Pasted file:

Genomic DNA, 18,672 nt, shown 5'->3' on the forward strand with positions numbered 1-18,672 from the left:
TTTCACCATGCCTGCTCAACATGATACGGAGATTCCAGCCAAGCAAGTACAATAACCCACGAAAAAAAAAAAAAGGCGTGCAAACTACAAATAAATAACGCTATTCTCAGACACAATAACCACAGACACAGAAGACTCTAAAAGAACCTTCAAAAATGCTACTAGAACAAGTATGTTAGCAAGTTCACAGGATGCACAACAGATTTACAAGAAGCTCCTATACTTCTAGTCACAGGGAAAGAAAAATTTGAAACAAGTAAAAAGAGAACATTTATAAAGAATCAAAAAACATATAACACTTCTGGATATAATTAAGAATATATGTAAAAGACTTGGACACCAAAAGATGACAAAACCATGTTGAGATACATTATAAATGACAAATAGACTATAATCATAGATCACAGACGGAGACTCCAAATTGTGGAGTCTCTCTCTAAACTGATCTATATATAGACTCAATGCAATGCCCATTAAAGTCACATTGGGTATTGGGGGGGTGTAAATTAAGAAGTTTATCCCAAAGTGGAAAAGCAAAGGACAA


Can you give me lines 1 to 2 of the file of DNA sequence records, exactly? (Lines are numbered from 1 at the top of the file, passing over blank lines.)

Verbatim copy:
Genomic DNA, 18,672 nt, shown 5'->3' on the forward strand with positions numbered 1-18,672 from the left:
TTTCACCATGCCTGCTCAACATGATACGGAGATTCCAGCCAAGCAAGTACAATAACCCACGAAAAAAAAAAAAAGGCGTGCAAACTACAAATAAATAACGCTATTCTCAGACACAATAACCACAGACACAGAAGACTCTAAAAGAACCTTCAAAAATGCTACTAGAACAAGTATGTTAGCAAGTTCACAGGATGCACAACAGATTTACAAGAAGCTCCTATACTTCTAGTCACAGGGAAAGAAAAATTTGAAACAAGTAAAAAGAGAACATTTATAAAGAATCAAAAAACATATAACACTTCTGGATATAATTAAGAATATATGTAAAAGACTTGGACACCAAAAGATGACAAAACCATGTTGAGATACATTATAAATGACAAATAGACTATAATCATAGATCACAGACGGAGACTCCAAATTGTGGAGTCTCTCTCTAAACTGATCTATATATAGACTCAATGCAATGCCCATTAAAGTCACATTGGGTATTGGGGGGGTGTAAATTAAGAAGTTTATCCCAAAGTGGAAAAGCAAAGGACAA